The Tabbies love it here.  The heat is great for old bones and they love their garden and all the roaming room our two-story house offers.  I love our vet just over the border for these old bones and the ease in which I can buy their 30-pound boxes of cat litter. I love the fact that my husband has a great job and with a salary where he can save a bit for the minimum and unavoidable eight months of unemployment he'll face next year when we move.  I love my six minute walk to work.  I love that it takes two short flights to visit anyone in my family and the time zone difference requires adding or subtracting ONE HOUR to call them.  I love that I have been given free rein (pun intended) to ride lovely horses nearby and good friends to share this with. I love the challenges of the complexity of my work, even the stress that comes along with it.  (I don't LOVE that part, but I know I'm learning from it.) 

And I love our local coworkers.  As we're in the height of transfer season now, our despedidas (going away parties) are now for four to six people each time, instead of just one.  During these despedidas, the leaving officer generally makes a goodbye speech in front of the whole Consulate crew and invariably it ends with a, "...and more than anything, I'm so thankful for our awesome local staff who have taught me so much, been so kind, patient, welcoming, hard-working etc..."  And they're right.  I can't relish the day when we cross northbound for the last time simply due to the friendships that I've made here. We Americans will cross paths again in this giant salad-spinner that is the Foreign Service, but the local staff will stay here and continue to be themselves in their lives for wave after wave of new officers.  Pretty soon it will be, "Remember that officer so-and-so?" and maybe they will, or maybe they won't.  I'm doing my best to be one of those officers who they actually DO remember, and do so with a smile. Is that because besides always wanting to explain, I also always want to be liked? Sure. But also because it's important that I am that person people want to work with who is knowledgeable and does good work as a leader and manager - which is where all officers end up in short time. Juarez is teaching me all of that.  

In a very big nutshell, having our end date now fixed is very bittersweet.  I still have so much to learn here.  While the excitement of the new adventure is ever-so-savory, we have a good life here now and should never forget to recognize that by only looking forward to the next big thing.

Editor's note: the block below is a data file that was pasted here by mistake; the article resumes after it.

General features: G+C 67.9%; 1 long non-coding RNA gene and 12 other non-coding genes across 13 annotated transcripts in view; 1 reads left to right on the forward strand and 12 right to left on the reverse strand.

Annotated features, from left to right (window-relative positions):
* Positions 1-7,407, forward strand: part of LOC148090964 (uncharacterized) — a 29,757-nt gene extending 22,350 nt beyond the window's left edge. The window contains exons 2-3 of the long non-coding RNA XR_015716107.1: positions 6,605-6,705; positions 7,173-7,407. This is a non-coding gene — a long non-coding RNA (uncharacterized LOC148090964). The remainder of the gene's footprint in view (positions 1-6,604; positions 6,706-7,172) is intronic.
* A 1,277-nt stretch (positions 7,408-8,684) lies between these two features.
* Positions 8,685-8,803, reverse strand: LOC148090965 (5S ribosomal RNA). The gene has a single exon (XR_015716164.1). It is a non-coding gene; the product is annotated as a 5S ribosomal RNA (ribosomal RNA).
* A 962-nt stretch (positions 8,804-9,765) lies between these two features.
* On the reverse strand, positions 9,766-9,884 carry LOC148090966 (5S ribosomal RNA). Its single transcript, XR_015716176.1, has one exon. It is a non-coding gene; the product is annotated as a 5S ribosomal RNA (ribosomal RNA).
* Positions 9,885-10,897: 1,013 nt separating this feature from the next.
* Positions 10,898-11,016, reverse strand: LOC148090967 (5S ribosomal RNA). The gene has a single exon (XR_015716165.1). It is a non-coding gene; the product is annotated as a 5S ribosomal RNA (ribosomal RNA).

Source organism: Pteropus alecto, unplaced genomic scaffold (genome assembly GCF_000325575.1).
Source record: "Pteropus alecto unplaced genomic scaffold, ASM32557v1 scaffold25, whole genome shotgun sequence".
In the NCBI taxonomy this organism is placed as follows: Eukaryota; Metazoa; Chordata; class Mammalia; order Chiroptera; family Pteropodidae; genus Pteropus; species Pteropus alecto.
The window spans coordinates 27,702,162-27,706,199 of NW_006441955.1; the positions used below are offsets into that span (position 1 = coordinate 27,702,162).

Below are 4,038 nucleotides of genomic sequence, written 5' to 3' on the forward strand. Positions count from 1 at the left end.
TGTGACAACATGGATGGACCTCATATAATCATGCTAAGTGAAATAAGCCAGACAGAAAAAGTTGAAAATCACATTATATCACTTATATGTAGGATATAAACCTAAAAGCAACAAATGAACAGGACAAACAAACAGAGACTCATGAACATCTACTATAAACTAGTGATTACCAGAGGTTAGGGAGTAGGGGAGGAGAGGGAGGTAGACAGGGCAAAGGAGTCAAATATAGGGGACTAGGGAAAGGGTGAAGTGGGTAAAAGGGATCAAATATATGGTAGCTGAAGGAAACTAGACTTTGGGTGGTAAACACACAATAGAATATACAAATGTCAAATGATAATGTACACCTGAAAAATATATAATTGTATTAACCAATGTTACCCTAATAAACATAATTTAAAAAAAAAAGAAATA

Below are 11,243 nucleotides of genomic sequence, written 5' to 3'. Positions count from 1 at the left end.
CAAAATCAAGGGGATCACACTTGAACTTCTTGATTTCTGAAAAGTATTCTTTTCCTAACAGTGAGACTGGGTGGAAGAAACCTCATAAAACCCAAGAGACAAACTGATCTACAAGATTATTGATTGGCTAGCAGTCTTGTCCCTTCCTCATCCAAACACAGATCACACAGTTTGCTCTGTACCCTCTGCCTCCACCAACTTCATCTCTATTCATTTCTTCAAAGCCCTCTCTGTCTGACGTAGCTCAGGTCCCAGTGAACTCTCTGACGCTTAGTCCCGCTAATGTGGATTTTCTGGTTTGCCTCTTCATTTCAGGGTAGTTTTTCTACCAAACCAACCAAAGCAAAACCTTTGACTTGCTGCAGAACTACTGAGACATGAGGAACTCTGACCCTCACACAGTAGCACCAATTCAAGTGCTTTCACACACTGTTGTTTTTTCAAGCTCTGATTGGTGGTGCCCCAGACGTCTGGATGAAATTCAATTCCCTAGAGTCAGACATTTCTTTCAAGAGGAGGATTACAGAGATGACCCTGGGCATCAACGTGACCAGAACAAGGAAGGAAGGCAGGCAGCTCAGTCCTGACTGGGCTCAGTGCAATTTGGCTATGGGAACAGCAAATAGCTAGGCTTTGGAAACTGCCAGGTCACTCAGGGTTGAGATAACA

A coworker who just left Juarez wrote this post about her time here, the good and the not-so-good parts. 

Sunday, June 22, 2014

Finding Beauty in Small Details

In one respect, the following is only tangentially related to life in the Foreign Service. But on the other hand, it is about finding beauty (and humor) in the small details of unfamiliar, seemingly unpleasant or uncomfortable environments - which is all about life in the Foreign Service. 

I hope to write this more via pictures than words.  I'm also including a link to a friend's blog where he documents 101 changes in his life - both good and bad - in the past year since his wife signed on the dotted line with the State Department and they moved to Brazzaville, Republic of Congo.  

When my husband, the Tabbies and I drove west from Virginia to Ciudad Juarez over one year ago, we were somewhat prepared for living in a desert environment.  By "prepared," I mean that we obviously understood that it would be dry, beige, hot and windy.  It wasn't too many hours' drive out of Dallas that and got our first glimpse of the scenery in West Texas and the Northern Chihuahua desert and what our lives would be like for the next two years.  This was the first view from the car window:

We got your wide-open spaces here, alright.

Now I see why there are so many train songs in country music.

We began to explore our new home, and little by little, began to find beauty in the desert landscape. It's often a subtle beauty:
A small patch of standing water along the highway made us hit the brakes one day. 

Sidewalk markets are reliable sources of color and beauty. 

When flowers won't grow on their own.

Beauty persists in the toughest of conditions. 

But then again, sometimes it's a big, awesome beauty, which could compete with the architectural beauty of any cathedral: